(John 12: 20-33)


I just want things to go back to normal.  I just want my life back.  How many times have you heard someone say something like that?  How many times have you said it either out loud or to yourself?  Twelve months ago the Covid-19 pandemic upended our lives in ways we didn’t think imaginable.  I feel as if we’ve all gone through the Five Stages of Grief.  First, we denied (denial) that something like this was possible and refused to accept the fact that it was real.  Second, we got angry (anger) and lashed out at whoever we thought was responsible for what was unfairly happening to us as a people and a nation.  Then, some of us entered the bargaining phase; “okay, what can we do to end this thing?”  God, stop this thing and I promise I’ll do better.  When it appeared that bargaining wasn’t going to work, we got depressed (depression) as we realized how helpless we were to control what was happening all around us as we tried to deal with the losses we were experiencing in many forms.  And fifth, we came to accept our reality (acceptance) that from here on out things would be different, there would be a new normal, we would never return to the way it used to be.  But you know, a new normal is not necessarily a bad thing.  For example, its’ helped us understand how important the scientific community is to the health and welfare of our planet.  Its’ made some politicians realize just how important their duty of governing “for the people” really is and that partisanship can be an obstacle to good governing and the welfare of the people.  Its’ made us realize how fleeting life can be and that we need to make the best of the time and resources we have not only for our good but for the good of all as we live in a global community.


And it’s that new normal that the Apostle John is talking about in our scripture reading for this morning.  Jesus was bringing the new covenant, the new normal.  The old covenant wasn’t cutting it and it was time for a change.  The hour had come.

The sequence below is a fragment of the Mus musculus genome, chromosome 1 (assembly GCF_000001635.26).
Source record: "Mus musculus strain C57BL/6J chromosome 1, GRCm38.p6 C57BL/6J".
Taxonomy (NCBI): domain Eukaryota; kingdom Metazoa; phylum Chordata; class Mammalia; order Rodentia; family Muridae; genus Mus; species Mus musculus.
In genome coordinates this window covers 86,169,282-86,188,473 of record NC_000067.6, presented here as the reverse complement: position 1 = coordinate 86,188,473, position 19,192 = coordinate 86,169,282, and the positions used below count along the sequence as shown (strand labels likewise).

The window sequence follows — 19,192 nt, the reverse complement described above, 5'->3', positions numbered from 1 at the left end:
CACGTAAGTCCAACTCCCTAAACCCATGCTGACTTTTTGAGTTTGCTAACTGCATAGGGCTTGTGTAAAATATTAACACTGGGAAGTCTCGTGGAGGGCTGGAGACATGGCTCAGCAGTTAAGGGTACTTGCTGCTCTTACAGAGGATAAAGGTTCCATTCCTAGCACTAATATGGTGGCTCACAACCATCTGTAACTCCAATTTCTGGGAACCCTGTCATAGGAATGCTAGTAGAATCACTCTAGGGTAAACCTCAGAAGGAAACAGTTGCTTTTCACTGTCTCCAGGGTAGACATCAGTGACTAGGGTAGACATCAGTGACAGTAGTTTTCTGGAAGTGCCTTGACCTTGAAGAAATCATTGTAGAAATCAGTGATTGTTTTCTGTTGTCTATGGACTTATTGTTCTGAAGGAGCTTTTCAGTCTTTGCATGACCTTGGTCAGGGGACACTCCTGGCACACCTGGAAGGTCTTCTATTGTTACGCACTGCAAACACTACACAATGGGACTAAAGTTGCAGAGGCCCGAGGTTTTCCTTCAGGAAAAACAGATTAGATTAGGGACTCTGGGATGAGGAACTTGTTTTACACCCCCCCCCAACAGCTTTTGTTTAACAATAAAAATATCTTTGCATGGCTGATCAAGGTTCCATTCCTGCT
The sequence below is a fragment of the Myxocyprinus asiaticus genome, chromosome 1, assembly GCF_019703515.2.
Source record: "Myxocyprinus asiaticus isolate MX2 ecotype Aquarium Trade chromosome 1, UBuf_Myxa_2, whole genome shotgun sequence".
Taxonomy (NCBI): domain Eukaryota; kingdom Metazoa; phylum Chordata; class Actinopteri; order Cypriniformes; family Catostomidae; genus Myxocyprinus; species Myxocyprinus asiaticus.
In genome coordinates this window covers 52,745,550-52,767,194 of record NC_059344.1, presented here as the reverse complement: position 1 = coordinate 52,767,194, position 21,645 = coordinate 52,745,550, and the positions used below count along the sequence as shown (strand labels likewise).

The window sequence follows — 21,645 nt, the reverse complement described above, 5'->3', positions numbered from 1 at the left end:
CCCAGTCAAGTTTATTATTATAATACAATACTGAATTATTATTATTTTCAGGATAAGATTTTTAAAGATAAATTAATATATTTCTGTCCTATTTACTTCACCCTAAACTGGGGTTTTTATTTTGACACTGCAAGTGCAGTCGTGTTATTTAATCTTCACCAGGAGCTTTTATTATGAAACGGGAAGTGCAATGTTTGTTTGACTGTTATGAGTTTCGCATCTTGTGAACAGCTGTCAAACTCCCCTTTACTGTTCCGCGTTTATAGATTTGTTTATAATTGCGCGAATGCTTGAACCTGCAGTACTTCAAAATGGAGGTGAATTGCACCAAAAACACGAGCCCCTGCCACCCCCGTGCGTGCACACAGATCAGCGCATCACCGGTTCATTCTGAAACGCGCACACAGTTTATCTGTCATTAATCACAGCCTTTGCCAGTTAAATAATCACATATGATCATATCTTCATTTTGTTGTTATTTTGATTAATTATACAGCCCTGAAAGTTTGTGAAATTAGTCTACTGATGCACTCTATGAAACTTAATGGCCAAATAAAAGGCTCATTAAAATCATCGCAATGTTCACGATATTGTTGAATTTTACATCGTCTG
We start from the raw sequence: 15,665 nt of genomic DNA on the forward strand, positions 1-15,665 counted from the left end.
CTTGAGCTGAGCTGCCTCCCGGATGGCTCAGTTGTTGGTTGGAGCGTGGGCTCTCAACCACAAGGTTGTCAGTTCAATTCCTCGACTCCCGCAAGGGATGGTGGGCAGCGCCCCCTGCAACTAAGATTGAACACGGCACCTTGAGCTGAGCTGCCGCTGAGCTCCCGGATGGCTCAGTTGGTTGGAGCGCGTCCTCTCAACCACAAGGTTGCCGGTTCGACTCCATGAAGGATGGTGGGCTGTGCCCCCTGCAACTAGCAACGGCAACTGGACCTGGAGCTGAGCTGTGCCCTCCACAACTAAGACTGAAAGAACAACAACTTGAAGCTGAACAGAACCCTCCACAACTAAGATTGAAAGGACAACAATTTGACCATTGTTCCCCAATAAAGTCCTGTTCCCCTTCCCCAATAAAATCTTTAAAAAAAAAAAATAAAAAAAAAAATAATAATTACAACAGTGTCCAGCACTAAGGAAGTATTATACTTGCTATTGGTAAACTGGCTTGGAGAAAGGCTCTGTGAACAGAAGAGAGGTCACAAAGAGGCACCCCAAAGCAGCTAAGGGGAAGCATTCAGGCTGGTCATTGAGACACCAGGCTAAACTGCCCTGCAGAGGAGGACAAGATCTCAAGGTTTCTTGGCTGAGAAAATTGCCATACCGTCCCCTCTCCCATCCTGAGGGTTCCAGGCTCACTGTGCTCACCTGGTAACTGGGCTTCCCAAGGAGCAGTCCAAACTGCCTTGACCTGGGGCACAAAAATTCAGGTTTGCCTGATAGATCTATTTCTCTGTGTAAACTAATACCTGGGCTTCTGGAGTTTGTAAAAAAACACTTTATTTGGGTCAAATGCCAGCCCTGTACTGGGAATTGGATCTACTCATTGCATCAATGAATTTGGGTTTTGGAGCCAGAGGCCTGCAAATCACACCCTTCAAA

Now Jerusalem was full of people who had traveled long distances for the great festival.  Most were Jews but there were many God-fearing Gentiles who also came to celebrate the God of Israel and the Passover.  And John tells us that among those who went up to worship at the festival were some Greeks who approached Philip and asked to see Jesus.  This is significant because these Greeks had not only come to celebrate Passover; they had come to see this Jesus who was preaching something new, a new way of relating to God, his message was already resonating with non-Jews.  Jesus was drawing a lot of attention and people were flocking to hear what he had to say.  His message was different from what they were hearing from the religious leaders of the day who seemed intent on maintaining the status quo, keeping things normal insuring their comfortable existence, their normal.  Jesus’ message seemed to be fulfilling some ancient prophesy that they may have learned when they were younger at the feet of their local rabbi who was teaching them the Law of Moses and the Jewish way of doing things as they learned the ways of God.  The prophets of old were probably covered like Jeremiah who in Jeremiah 31 reported what God had told him in verses 33, 34: But this is the covenant that I will make with the house of Israel after those days, says the Lord: I will put my law within them, and I will write it on their hearts; and I will be their God, and they will be my people.  No longer shall they teach one another, or say to each other, “Know the Lord,” for they shall all know me, from the least of them to the greatest, says the Lord; for I will forgive their iniquity, and remember their sin no more.  Jeremiah was prophesizing that a change was coming, a new covenant, a new normal way of relating to God that would be written on their hearts.  Their relationships with God would be personal.